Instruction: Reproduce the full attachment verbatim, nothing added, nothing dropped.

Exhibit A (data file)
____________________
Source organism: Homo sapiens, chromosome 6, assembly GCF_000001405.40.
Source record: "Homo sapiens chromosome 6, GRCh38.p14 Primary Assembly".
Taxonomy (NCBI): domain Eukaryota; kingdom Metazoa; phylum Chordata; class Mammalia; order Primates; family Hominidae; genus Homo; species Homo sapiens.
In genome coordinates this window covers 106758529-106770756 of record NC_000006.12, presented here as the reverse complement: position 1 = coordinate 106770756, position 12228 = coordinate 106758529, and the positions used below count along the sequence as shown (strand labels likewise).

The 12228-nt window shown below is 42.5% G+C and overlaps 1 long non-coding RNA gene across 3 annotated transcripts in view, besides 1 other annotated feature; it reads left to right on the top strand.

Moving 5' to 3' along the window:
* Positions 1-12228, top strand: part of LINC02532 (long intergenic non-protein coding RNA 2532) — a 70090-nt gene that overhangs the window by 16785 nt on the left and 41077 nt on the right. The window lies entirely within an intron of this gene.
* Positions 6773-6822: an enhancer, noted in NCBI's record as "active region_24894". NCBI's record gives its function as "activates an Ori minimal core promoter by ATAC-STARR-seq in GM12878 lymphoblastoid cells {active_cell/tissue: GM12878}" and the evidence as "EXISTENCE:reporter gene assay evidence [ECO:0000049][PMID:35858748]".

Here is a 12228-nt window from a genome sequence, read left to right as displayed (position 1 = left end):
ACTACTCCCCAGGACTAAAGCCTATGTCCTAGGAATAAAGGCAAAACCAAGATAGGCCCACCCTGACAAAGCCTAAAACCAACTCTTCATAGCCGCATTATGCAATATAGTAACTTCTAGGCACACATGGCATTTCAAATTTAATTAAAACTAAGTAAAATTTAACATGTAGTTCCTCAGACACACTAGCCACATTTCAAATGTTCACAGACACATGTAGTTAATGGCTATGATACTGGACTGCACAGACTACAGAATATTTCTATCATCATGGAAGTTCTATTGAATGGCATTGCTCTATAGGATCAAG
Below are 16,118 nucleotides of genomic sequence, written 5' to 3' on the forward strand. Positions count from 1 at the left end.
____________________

Source organism: Homo sapiens, chromosome 6, assembly GCF_000001405.40.
Source record: "Homo sapiens chromosome 6, GRCh38.p14 Primary Assembly".
Taxonomy (NCBI): domain Eukaryota; kingdom Metazoa; phylum Chordata; class Mammalia; order Primates; family Hominidae; genus Homo; species Homo sapiens.
In genome coordinates this window covers 106758529-106770756 of record NC_000006.12, presented here as the reverse complement: position 1 = coordinate 106770756, position 12228 = coordinate 106758529, and the positions used below count along the sequence as shown (strand labels likewise).

The 12228-nt window shown below is 42.5% G+C and overlaps 1 long non-coding RNA gene across 3 annotated transcripts in view, besides 1 other annotated feature; it reads left to right on the top strand.

Moving 5' to 3' along the window:
* Positions 1-12228, top strand: part of LINC02532 (long intergenic non-protein coding RNA 2532) — a 70090-nt gene that overhangs the window by 16785 nt on the left and 41077 nt on the right. The window lies entirely within an intron of this gene.
* Positions 6773-6822: an enhancer, noted in NCBI's record as "active region_24894". NCBI's record gives its function as "activates an Ori minimal core promoter by ATAC-STARR-seq in GM12878 lymphoblastoid cells {active_cell/tissue: GM12878}" and the evidence as "EXISTENCE:reporter gene assay evidence [ECO:0000049][PMID:35858748]".

Here is a 12228-nt window from a genome sequence, read left to right as displayed (position 1 = left end):
ACTACTCCCCAGGACTAAAGCCTATGTCCTAGGAATAAAGGCAAAACCAAGATAGGCCCACCCTGACAAAGCCTAAAACCAACTCTTCATAGCCGCATTATGCAATATAGTAACTTCTAGGCACACATGGCATTTCAAATTTAATTAAAACTAAGTAAAATTTAACATGTAGTTCCTCAGACACACTAGCCACATTTCAAATGTTCACAGACACATGTAGTTAATGGCTATGATACTGGACTGCACAGACTACAGAATATTTCTATCATCATGGAAGTTCTATTGAATGGCATTGCTCTATAGGATCAAG
Below are 16,118 nucleotides of genomic sequence, written 5' to 3' on the forward strand. Positions count from 1 at the left end.